Q: Please could you briefly explain your role, involvement and experience working with structural integrity codes for new materials and structures?
Alan Barnes (AB): My role as Head of Regulatory Compliance at Thales ISR is to work with the military regulator on the Organizational Design Certification approach in the design and manufacture of parts and equipment using new materials and manufacturing techniques.
Emilio Martinez Paneda (EMP): I lead a research group at Imperial College London working to expand the frontiers of structural integrity and our findings continuously fuel the development of structural integrity codes.
Robert Winner (RW): Within Alstom’s global engineering organization I am a senior member of the engineering team responsible for bogie structures/structural integrity. I am registered as a UK expert at BSI for CEN WG2 dealing with structural codes for railway vehicle structures, I am also chair of the UK mirror group RAE/3-/11.
Paolo Davies (PD): I am a national expert in Additive Manufacturing (AM) with >15 years of experience in the production of metal powders for AM and I participate in the joint meetings of the ISO/TC 261 AMT/8 and ASTM F42 committees (a relatively new experience).
Tim Camp (TC): I participate in the development of design standards for wind turbine structures as co-convenor of the IEC committee responsible for the international design standard for bottom-mounted offshore wind turbines. This builds on previous work defining design methods for offshore wind turbines, developing software for wind turbine load analysis and large-scale load measurements.
Julian John (JJ): Use of codes and other evaluation procedures to evaluate and prove a wide variety of nuclear power plant components.
Q: What is the number one challenge facing engineers working with structural integrity codes for new materials and structures?
AB: The lack of historical evidence of use to allow for clear standardization of design and manufacturing principles to be applied when considering their use.
EMP: The greatest challenges are undoubtedly those arising from the interaction of metals with aggressive environments, such as corrosive environments or exposure to hydrogen. This is a challenging area from both a scientific and engineering perspective and improvements are needed to prevent catastrophic failures and optimize design and durability.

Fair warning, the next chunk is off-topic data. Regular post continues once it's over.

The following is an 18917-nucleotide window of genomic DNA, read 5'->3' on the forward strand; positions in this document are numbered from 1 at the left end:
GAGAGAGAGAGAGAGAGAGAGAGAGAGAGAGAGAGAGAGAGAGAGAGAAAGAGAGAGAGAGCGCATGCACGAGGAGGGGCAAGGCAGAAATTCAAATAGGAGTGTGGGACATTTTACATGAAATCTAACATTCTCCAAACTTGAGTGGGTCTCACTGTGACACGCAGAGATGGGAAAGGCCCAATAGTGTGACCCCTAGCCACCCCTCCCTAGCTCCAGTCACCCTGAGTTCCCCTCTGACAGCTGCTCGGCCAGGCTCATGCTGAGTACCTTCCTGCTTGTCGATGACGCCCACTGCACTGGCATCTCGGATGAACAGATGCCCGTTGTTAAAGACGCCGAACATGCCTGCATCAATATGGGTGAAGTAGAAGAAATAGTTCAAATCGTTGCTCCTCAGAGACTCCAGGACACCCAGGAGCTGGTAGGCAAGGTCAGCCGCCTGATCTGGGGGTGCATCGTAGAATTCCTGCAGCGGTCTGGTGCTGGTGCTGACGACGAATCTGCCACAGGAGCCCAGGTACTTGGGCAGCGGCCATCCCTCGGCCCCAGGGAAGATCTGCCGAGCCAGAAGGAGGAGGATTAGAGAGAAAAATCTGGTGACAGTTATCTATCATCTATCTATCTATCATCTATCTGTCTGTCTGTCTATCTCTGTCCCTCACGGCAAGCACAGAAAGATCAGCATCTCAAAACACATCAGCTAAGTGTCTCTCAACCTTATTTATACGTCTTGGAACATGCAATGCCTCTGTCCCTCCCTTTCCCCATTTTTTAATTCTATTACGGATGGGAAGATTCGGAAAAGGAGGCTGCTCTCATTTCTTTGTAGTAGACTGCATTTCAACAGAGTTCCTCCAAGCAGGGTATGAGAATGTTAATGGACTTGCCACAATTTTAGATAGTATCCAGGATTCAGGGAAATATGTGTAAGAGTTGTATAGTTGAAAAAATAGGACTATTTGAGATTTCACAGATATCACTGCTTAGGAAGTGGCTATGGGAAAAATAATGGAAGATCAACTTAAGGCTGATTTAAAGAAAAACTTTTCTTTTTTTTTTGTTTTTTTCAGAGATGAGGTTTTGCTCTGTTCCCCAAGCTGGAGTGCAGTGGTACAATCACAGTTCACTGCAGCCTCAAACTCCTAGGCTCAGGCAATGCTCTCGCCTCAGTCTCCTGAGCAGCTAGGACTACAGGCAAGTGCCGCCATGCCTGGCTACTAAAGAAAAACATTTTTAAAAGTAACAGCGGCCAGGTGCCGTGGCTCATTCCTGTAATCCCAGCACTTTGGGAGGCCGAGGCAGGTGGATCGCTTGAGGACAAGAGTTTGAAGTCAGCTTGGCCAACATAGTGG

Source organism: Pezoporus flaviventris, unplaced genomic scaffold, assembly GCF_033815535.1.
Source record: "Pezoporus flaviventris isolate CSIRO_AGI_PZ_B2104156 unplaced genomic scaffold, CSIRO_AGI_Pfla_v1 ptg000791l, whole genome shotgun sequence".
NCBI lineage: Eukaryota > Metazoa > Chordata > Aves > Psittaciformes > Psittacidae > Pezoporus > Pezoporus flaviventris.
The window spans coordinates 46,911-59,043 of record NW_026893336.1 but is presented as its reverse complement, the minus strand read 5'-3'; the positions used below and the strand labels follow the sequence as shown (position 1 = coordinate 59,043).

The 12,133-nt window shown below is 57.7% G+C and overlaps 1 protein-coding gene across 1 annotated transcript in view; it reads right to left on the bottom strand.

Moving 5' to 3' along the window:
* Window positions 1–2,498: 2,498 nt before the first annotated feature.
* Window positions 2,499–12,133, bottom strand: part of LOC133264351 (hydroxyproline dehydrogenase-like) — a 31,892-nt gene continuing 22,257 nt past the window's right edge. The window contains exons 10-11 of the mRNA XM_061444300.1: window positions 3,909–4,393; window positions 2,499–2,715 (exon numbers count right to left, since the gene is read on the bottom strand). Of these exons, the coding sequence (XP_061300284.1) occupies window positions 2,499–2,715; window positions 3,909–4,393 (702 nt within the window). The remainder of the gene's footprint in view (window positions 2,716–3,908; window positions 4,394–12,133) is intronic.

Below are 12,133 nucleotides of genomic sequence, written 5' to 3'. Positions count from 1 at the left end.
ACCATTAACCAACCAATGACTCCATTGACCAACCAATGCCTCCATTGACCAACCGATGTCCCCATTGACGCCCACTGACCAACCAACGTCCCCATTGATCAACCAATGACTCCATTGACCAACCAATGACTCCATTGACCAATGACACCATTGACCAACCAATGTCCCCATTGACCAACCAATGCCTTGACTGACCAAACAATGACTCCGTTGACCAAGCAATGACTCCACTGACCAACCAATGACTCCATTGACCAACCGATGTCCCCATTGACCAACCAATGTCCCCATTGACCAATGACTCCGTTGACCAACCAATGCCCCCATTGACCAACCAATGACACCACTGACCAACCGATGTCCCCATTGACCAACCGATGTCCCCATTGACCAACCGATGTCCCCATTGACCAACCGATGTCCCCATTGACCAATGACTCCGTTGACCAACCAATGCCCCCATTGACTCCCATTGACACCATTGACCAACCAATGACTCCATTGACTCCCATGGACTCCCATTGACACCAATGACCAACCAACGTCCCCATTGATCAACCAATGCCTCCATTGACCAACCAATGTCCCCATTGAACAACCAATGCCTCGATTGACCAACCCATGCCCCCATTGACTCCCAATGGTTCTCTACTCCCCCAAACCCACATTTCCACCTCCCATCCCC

RW: The number one challenge for engineers working with structural integrity codes for new materials and structures for rail vehicle structures is to ensure that the requirements and criteria defined in the codes are up to date (state of the art) and that the codes are relevant for taking into account the specificities of the railway industry, such as design and manufacturing standards and operational considerations.
DP: There are very few materials and even fewer standards associated with AM, which may limit implementation.
CT: Structural loading of wind turbines is a complex function of stochastic wind and wave loads, structural dynamics, and turbine control system actions. Capturing the effects of all input variables, while not resulting in an overly conservative design envelope, is a significant challenge.
JJ: Obtain adequate detailed material data for high temperature applications.
Q: Where do you see there being significant developments in structural integrity codes for new materials and structures over the next five years?
AB: As more products are designed, manufactured and put into service, more evidence of design integrity will become available to reinforce traditional and digital methods of standardized practice.
EMP: One sector that is assuming particular importance is that of hydrogen storage and transport. Metals undergo a significant degradation of ductility and toughness in the presence of hydrogen and this is undoubtedly one of the greatest threats to the promise that hydrogen holds for the decarbonisation of society. Many questions about structural integrity have emerged (can existing pipelines carry hydrogen?) and we now have the tools and understanding to answer these questions.
RW: The introduction of new codes/processes for us to enable the introduction of new materials (e.g. composites) and new manufacturing processes (e.g. additive manufacturing techniques).